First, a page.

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Article
January 9, 1991

Selected Measures of Health Status for Mexican-American, Mainland Puerto Rican, and Cuban-American Children

Author Affiliations

From the School of Medicine (Drs Mendoza and Castillo and Ms Saldivar), Stanford Center for Chicano Research (Ms Baisden), and the Food Research Institute (Dr Martorell), Stanford (Calif) University; National Center for Health Statistics, Hyattsville, Md (Ms Ventura); and the School of Public Health, University of California at Los Angeles (Dr Valdez).

From the School of Medicine (Drs Mendoza and Castillo and Ms Saldivar), Stanford Center for Chicano Research (Ms Baisden), and the Food Research Institute (Dr Martorell), Stanford (Calif) University; National Center for Health Statistics, Hyattsville, Md (Ms Ventura); and the School of Public Health, University of California at Los Angeles (Dr Valdez).

JAMA. 1991;265(2):227-232. doi:10.1001/jama.1991.03460020081033
Abstract

The 1987 National Vital Statistics System and the Hispanic Health and Nutrition Examination Survey (1982 through 1984) were used to assess the health status of Mexican-American, mainland Puerto Rican, and Cuban-American children by examining the prevalences of pregnancy outcomes and chronic medical conditions. The low—birth-weight rate among Hispanics (7.0%) compared favorably with that of non-Hispanic whites (7.1%) despite the greater poverty and lower levels of education among Hispanics. When examined by Hispanic subgroup, however, significant differences were present, with mainland Puerto Ricans having the highest prevalences of low—birth-weight infants. Premature births were more common among all three Hispanic subgroups than among non-Hispanic whites. Mexican-American and Cuban-American children had a similar prevalence of (3.9% and 2.5%, respectively) chronic medical conditions compared with non-Hispanic white children; Puerto Rican children had a higher prevalence of chronic medical conditions (6.2%). When assessed by these health status indicators, Hispanic children seem to have a health status similar to non-Hispanic white children. However, mainland Puerto Rican children seem at greater risk for poor health, reflecting the US Hispanic population's heterogeneity. Health programs targeted at US Hispanics should appropriately consider these group differences.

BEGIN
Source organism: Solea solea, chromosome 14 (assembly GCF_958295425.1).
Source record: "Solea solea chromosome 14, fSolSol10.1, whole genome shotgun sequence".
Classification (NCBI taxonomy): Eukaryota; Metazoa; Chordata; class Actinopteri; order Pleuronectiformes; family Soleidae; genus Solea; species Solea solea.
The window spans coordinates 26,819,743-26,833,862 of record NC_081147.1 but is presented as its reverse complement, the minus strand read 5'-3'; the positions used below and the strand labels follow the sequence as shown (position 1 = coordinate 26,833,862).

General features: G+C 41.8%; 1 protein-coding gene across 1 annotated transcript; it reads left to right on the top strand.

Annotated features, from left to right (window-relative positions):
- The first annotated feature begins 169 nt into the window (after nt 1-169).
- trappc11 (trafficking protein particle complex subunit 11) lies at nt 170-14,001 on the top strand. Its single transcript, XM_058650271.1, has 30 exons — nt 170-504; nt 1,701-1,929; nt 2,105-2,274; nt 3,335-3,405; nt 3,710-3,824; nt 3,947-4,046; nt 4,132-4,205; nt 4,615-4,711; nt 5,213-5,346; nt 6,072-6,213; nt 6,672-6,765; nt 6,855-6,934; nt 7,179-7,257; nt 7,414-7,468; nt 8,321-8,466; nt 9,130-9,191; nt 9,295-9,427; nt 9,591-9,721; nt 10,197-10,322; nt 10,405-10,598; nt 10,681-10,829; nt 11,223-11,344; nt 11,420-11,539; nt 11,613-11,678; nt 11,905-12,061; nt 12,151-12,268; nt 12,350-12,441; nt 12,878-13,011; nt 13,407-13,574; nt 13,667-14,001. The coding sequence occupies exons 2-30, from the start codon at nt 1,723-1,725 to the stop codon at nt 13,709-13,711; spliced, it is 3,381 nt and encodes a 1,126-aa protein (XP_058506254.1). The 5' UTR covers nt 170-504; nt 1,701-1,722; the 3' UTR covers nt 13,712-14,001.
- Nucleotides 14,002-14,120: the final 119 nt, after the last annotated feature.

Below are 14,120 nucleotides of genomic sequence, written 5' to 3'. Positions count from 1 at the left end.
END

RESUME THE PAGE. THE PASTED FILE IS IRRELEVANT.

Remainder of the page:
(JAMA. 1991;265:227-232)

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